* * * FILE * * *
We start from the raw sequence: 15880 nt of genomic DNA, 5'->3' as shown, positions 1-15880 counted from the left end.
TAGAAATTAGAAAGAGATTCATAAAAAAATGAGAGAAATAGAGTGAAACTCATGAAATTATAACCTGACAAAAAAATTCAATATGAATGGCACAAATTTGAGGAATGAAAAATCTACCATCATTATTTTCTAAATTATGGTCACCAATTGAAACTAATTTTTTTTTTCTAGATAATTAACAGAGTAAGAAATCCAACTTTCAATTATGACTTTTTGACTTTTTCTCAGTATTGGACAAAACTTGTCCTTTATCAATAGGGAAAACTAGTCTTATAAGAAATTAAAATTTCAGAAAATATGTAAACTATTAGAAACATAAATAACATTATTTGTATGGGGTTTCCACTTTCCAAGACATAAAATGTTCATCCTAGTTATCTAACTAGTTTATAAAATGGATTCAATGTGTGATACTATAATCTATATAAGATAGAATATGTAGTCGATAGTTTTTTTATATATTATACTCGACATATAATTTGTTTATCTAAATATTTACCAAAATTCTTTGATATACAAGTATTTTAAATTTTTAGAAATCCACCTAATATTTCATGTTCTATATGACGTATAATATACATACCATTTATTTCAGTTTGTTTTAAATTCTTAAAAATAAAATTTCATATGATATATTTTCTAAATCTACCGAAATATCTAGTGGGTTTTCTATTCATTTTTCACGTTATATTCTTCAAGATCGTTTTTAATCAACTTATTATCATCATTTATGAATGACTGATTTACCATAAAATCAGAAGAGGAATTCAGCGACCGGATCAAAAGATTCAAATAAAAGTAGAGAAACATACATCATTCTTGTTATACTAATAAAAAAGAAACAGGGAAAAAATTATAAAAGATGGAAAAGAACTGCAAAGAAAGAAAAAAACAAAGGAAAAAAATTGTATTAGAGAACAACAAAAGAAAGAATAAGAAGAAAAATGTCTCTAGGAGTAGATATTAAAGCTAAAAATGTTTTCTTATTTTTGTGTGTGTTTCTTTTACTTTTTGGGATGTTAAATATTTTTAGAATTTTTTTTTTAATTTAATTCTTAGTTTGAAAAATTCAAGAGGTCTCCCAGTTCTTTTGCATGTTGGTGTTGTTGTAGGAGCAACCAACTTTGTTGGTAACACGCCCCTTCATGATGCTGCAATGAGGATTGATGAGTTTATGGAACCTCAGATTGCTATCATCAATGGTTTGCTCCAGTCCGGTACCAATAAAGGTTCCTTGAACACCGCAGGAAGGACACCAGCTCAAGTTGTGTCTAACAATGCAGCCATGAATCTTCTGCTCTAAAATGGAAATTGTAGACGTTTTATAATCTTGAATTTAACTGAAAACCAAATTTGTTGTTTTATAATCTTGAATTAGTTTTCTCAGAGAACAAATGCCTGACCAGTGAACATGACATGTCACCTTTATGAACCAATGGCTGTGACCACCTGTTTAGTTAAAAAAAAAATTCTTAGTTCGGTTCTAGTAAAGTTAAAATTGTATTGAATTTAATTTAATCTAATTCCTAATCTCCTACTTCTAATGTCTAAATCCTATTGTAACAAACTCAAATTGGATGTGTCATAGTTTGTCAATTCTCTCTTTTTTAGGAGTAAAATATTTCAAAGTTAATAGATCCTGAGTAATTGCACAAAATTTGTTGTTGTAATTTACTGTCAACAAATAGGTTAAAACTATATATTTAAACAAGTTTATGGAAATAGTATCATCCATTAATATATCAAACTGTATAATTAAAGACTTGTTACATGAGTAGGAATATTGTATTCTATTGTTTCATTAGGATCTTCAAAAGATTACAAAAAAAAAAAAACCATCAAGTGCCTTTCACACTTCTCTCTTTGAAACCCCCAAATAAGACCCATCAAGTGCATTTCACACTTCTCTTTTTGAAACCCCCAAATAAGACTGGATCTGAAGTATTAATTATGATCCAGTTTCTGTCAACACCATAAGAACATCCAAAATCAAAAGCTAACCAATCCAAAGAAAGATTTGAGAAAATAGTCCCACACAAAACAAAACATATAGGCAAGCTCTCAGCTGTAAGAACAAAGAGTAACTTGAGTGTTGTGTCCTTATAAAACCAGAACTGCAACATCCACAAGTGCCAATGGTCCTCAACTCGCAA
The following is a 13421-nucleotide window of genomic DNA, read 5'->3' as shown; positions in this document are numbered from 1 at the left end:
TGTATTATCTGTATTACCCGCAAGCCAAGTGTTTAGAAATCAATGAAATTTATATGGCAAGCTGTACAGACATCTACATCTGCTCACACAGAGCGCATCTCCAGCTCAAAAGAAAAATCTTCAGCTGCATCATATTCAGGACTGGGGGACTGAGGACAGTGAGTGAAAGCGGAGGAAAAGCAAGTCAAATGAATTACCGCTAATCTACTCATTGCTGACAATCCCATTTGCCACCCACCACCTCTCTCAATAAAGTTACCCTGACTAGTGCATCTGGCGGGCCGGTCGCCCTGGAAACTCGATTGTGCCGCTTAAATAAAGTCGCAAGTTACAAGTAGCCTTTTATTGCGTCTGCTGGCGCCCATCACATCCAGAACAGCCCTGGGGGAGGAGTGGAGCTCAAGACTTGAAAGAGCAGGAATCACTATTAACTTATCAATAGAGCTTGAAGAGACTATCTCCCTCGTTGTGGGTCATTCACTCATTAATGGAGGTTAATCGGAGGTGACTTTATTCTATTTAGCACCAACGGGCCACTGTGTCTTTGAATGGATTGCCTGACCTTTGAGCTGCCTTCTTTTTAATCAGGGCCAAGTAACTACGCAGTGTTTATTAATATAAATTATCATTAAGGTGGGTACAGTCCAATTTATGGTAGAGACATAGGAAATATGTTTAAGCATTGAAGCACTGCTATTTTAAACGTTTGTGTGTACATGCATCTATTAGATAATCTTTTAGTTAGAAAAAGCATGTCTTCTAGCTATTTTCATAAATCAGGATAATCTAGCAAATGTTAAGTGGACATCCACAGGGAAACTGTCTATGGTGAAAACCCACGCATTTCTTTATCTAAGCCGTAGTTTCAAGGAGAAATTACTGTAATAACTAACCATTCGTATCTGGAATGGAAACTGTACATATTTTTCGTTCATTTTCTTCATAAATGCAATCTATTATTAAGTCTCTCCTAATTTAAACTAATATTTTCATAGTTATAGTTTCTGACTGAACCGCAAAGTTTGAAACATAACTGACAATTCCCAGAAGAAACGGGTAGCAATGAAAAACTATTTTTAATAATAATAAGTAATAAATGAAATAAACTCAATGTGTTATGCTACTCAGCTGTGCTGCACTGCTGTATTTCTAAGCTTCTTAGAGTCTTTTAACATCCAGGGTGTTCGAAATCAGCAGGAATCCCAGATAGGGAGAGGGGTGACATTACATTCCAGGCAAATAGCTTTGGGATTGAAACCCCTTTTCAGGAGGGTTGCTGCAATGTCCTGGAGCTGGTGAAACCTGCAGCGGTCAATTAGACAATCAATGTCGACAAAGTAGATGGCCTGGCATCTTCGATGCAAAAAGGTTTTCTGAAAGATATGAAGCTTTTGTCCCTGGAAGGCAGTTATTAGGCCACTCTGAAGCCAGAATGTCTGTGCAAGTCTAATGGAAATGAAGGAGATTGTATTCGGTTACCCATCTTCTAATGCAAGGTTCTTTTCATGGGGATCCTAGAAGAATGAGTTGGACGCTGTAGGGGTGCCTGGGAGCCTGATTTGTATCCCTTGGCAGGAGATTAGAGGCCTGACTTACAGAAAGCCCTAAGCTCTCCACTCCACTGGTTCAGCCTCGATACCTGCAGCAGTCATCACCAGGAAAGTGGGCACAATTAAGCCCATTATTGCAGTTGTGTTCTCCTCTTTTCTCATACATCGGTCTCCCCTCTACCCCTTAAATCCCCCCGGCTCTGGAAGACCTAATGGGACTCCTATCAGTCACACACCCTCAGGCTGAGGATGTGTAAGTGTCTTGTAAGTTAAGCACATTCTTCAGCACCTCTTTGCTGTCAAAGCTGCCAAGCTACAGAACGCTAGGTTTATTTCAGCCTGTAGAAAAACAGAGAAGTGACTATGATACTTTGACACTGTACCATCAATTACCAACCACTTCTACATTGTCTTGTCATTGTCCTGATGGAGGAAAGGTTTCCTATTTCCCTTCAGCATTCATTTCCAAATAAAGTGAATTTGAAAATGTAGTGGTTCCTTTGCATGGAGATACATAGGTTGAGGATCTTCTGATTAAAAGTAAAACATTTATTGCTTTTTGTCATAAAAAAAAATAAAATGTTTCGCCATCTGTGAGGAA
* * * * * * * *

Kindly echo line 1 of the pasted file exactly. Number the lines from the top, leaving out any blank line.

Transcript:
We start from the raw sequence: 15880 nt of genomic DNA, 5'->3' as shown, positions 1-15880 counted from the left end.